If you thought the $4.8 billion price tag for Yahoo was low, wait til you learn what Verizon wants to pay now. The communications company is seeking a $1 billion discount on its planned purchase of tech conglomerate Yahoo, according to the New York Post.

The move follows insult-to-injury revelations that millions of Yahoo account credentials had been hacked and, as Reuters reported this week, that a Foreign Intelligence Surveillance (FISA) court had ordered the company to scan emails.

If Verizon has its way, that comes out to $3.8 billion for a company once valued at $125 billion.

"In the last day we've heard that [AOL CEO] Tim [Armstong] is getting cold feet. He's pretty upset about the lack of disclosure and he's saying, can we get out of this or can we reduce the price?" a source close to Verizon told the Post. Verizon owns AOL.

Former Yahoo CEO Ross Levinsohn told CNBC earlier this week he believed it likely Yahoo had known both about the hack and the surveillance, but had not told Verizon.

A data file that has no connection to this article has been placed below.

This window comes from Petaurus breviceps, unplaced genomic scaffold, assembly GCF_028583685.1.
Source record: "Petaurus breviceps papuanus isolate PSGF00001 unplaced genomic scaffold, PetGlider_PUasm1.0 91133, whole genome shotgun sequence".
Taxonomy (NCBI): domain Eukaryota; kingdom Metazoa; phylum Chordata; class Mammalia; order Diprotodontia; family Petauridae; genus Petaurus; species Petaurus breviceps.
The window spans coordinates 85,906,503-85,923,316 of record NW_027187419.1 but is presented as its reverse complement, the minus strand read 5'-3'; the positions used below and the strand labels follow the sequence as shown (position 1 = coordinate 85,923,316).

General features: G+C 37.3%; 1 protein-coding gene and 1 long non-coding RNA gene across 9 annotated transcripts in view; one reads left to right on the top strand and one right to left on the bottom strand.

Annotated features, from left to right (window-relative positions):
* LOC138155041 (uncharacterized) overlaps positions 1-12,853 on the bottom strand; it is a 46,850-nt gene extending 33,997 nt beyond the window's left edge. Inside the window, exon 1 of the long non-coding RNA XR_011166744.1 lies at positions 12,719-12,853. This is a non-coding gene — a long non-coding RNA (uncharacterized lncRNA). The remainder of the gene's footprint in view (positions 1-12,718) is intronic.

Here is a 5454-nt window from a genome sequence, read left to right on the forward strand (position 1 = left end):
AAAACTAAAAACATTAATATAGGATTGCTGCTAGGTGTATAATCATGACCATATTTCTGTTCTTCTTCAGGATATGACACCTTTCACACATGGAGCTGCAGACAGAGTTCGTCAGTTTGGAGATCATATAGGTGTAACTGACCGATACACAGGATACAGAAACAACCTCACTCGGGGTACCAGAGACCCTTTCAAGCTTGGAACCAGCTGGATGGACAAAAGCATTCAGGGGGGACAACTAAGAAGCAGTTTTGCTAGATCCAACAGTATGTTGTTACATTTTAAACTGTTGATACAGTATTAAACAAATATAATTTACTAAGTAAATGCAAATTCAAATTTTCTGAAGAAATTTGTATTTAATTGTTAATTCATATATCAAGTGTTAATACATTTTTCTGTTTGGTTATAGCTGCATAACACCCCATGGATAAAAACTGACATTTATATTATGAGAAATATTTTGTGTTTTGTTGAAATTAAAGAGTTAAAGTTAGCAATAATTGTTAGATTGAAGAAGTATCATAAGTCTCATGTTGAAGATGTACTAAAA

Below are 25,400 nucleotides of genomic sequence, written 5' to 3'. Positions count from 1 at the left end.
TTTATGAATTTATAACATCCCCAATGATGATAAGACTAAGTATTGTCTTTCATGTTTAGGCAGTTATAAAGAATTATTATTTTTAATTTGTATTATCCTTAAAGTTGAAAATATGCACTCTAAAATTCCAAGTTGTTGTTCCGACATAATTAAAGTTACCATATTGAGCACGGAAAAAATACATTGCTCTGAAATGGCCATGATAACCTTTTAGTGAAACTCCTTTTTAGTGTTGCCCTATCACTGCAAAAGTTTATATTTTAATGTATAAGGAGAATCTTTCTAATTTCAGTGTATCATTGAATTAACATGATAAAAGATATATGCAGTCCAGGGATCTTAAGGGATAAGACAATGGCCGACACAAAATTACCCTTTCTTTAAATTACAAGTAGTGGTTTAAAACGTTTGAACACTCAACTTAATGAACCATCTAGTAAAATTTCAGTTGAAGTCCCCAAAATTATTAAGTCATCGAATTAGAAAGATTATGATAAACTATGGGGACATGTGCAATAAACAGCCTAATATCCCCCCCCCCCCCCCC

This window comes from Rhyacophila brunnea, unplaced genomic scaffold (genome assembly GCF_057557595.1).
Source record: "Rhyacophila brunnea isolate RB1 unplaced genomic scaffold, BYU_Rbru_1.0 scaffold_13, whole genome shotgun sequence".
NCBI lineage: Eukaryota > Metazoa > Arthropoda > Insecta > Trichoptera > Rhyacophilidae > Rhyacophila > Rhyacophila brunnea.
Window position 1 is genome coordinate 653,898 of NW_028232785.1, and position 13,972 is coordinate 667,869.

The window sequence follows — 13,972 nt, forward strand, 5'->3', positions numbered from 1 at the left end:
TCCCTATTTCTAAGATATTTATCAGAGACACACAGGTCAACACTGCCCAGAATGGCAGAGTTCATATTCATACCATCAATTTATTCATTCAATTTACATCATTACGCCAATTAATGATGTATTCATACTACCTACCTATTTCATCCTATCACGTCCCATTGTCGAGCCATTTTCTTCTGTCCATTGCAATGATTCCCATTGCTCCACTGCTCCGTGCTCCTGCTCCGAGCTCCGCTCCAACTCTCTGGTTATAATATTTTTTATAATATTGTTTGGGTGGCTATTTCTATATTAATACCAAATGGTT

"If I were [Verizon], just from a business standpoint, I'd probably reserve a bunch of money against the deal or go back to Yahoo and ask for a discount," he said.

While SunTrust Robinson Humphrey analysts have not addressed the impact of the surveillance issue on Yahoo's price in any recent reports, the firm did consider whether the hack might have an impact on Yahoo's value to Verizon.

A Sept. 22 note on Yahoo from the analyst firm states that Verizon had been notified of the hack only two days prior, and at the time was "currently evaluating the impact and could very well accept this as a cost of being on business."

The note adds that the sale agreement between Yahoo and Verizon "does not discuss price adjustments upon change in business outlook."